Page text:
Becoming a Hospital Unit Coordinator (Ward Clerk)
Unit Coordinators, or Ward Clerks as they are often called, are the behind the scene talent that keeps the show going, so to speak. Most employers require they possess certain skills and that they provide certain tasks while employed. To include but not limited to: clerical skills, have extensive knowledge of medical terminology, becoming responsible for receiving new patients; communicating between different departments, patients, physicians, nursing staff; creating and maintaining patients charts, scheduling diagnostic tests and appointments, transcription, ordering supplies; and entering some billing codes into the patients chart. They must also be responsible, mature, extremely organized, be very dependable, have good communication skills, and most importantly, be able to multi-task.
Does $64,000 a year peak your interest? According to Indeed.com that is the average annual salary for certified Hospital Unit Coordinators. Although, for entry level positions you could expect that to be much lower, closer to be around $25,400-$33,200 a year. This high demand career will only continue to expand as medical technology increases.
Training & Experience
Many hospitals throughout the country may provide on the job training, while others prefer to hire individuals who have graduated from formal education programs. These programs could take anywhere from approximately six months to one year to complete, and upon certification, every three years 36 hours of continuing education hours are required to stay certified. These courses provide classroom and clinical training teaching you the skills and tasks that employers are seeking. The same skills mentioned earlier, such as, clerical, general computer operation, legal and ethical responsibilities, some form of transcription, and medical terminology to name a few. AlliedHealthSchools.com is a good source for helping you get more information on this career. It can also help you find a school in the area you prefer. For person in Mississippi that have an interest in a career as a Unit Coordinator, MS Health Careers is a good source in which to refer.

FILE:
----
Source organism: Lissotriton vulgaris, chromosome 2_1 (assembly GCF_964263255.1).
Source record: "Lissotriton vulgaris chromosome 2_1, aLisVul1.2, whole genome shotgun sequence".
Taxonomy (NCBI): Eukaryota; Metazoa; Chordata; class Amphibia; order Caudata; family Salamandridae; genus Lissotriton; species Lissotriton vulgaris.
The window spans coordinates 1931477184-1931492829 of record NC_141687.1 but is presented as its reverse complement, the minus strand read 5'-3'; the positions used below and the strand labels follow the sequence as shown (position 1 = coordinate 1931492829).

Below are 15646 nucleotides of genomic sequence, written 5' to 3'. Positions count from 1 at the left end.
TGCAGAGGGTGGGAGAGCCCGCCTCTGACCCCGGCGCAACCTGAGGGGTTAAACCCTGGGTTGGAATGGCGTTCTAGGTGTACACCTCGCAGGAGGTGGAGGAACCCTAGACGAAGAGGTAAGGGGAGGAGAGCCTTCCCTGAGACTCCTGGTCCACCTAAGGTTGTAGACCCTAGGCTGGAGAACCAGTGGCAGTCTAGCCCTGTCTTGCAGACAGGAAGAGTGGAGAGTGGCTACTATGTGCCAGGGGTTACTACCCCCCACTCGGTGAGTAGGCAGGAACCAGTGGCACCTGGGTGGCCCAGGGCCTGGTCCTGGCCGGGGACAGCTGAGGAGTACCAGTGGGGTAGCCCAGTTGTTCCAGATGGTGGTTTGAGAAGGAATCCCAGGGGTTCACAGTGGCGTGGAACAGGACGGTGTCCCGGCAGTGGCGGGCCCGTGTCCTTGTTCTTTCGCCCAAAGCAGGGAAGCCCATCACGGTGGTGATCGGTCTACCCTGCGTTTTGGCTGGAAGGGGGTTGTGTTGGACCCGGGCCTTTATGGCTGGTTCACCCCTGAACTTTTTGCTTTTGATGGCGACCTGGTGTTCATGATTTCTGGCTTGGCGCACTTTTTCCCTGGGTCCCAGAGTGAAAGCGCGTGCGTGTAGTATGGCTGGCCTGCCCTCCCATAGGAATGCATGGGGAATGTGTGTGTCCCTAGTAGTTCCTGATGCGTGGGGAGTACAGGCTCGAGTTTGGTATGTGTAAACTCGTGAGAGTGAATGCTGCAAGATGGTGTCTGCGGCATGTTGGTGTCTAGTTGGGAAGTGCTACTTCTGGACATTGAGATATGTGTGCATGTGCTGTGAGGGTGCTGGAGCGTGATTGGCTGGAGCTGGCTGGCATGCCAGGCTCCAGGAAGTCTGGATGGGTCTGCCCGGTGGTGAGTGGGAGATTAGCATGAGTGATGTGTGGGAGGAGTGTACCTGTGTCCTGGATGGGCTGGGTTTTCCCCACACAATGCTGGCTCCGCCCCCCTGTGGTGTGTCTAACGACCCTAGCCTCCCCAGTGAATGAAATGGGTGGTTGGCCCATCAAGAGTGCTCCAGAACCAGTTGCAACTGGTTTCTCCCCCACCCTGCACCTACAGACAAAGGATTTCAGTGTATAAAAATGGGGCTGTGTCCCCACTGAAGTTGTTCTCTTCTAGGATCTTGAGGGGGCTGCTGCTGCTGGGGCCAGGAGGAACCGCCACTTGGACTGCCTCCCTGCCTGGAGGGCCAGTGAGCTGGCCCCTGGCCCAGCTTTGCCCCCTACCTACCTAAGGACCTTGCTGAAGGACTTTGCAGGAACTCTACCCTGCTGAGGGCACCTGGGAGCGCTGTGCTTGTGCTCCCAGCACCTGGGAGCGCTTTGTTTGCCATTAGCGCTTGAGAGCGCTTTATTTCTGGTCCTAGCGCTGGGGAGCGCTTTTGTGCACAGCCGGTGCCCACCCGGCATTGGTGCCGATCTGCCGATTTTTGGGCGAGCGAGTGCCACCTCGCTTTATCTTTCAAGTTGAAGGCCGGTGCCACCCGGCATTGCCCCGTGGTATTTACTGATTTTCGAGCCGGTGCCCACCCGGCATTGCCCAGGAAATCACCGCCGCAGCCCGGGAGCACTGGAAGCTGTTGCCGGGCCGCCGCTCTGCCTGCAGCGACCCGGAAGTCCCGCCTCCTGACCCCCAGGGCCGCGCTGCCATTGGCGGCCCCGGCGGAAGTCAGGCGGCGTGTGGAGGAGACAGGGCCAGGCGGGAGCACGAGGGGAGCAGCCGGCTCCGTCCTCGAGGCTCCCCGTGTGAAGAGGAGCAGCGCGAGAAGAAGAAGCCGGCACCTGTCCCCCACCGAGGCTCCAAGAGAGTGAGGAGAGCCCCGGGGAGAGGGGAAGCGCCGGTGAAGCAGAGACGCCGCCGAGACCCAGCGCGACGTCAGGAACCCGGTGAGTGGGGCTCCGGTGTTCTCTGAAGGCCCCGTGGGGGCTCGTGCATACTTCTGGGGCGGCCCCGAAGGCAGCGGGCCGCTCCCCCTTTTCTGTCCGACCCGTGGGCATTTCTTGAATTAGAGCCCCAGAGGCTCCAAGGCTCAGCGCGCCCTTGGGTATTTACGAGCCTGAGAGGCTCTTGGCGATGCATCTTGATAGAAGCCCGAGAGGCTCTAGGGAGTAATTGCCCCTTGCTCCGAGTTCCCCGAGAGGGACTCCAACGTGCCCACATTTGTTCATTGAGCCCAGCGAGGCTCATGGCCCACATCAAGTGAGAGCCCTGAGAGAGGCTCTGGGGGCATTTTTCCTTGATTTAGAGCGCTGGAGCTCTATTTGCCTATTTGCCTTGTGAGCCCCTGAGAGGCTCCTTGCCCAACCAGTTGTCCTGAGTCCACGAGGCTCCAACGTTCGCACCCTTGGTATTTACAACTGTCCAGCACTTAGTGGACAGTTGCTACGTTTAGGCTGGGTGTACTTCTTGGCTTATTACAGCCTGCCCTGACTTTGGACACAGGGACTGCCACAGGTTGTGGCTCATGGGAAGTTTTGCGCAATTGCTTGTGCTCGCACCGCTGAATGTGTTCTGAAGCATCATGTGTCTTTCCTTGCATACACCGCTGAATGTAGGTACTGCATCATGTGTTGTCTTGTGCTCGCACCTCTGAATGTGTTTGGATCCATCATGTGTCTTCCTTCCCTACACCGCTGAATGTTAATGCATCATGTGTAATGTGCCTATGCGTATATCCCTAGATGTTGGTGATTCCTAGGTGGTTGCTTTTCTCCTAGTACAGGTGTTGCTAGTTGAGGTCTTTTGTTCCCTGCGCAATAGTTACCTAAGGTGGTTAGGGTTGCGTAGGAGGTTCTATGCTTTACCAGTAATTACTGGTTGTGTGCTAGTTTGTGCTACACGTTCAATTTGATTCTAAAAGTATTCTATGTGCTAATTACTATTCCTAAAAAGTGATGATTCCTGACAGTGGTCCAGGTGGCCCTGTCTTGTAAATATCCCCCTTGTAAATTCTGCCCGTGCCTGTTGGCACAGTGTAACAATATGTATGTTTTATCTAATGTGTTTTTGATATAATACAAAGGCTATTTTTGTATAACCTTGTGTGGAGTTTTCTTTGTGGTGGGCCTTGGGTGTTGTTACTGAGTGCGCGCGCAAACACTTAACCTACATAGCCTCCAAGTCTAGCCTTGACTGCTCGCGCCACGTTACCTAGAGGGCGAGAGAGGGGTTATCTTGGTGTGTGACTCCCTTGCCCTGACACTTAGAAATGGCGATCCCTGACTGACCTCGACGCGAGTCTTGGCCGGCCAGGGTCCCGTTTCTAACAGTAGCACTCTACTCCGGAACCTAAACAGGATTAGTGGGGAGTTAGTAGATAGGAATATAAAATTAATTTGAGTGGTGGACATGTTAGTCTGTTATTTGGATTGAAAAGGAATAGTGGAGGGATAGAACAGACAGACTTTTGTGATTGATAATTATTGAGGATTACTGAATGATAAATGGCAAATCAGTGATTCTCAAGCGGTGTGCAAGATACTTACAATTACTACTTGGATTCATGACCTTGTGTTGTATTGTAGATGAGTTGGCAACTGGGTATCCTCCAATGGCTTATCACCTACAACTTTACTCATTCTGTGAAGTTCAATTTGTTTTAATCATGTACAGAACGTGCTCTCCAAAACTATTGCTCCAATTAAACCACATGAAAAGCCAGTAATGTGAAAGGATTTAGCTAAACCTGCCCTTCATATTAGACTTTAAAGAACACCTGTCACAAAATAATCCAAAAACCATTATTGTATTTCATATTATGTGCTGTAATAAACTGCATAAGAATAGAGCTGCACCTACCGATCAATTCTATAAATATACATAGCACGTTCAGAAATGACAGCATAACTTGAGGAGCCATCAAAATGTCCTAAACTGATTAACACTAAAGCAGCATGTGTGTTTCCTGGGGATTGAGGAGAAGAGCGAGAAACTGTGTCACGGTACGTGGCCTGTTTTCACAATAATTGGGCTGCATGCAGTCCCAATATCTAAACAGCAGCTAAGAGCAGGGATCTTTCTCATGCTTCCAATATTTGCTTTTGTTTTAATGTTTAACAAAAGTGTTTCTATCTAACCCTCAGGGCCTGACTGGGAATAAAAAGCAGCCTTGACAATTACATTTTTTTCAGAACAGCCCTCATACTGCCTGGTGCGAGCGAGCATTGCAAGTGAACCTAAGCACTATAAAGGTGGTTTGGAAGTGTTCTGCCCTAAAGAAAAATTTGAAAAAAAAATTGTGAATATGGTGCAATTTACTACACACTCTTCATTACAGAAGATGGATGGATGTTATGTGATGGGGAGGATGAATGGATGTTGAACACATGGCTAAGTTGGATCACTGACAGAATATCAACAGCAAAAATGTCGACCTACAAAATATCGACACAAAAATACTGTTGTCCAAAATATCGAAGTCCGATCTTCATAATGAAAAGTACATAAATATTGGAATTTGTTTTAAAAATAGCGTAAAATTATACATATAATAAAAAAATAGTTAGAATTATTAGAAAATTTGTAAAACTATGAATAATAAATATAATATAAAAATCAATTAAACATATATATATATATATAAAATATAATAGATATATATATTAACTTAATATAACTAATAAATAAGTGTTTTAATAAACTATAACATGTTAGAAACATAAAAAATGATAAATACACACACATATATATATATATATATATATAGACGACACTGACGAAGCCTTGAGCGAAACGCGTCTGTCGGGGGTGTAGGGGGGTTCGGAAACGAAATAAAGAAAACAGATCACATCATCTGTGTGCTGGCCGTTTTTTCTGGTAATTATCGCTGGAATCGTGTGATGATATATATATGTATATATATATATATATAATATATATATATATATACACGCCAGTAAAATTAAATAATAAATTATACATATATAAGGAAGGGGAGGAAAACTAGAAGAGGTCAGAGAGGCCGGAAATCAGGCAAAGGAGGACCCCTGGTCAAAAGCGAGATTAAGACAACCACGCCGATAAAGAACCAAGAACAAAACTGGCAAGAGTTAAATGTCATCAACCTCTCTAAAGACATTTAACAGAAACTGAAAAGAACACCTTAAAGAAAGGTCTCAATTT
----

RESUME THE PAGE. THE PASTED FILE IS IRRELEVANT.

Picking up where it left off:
Where to Work – Prospective Employers
Most HUC’s apply to work in hospitals, while others may be employed by nursing homes, doctors’ offices, and medical clinics. Hospitals are more likely to be faster paced and be more stressful, while a nursing home or small medical clinic may be slower paced and a bit more relaxed. No matter which type of medical setting you prefer, becoming a unit coordinator is a very rewarding career; one that will prove to be a good decision.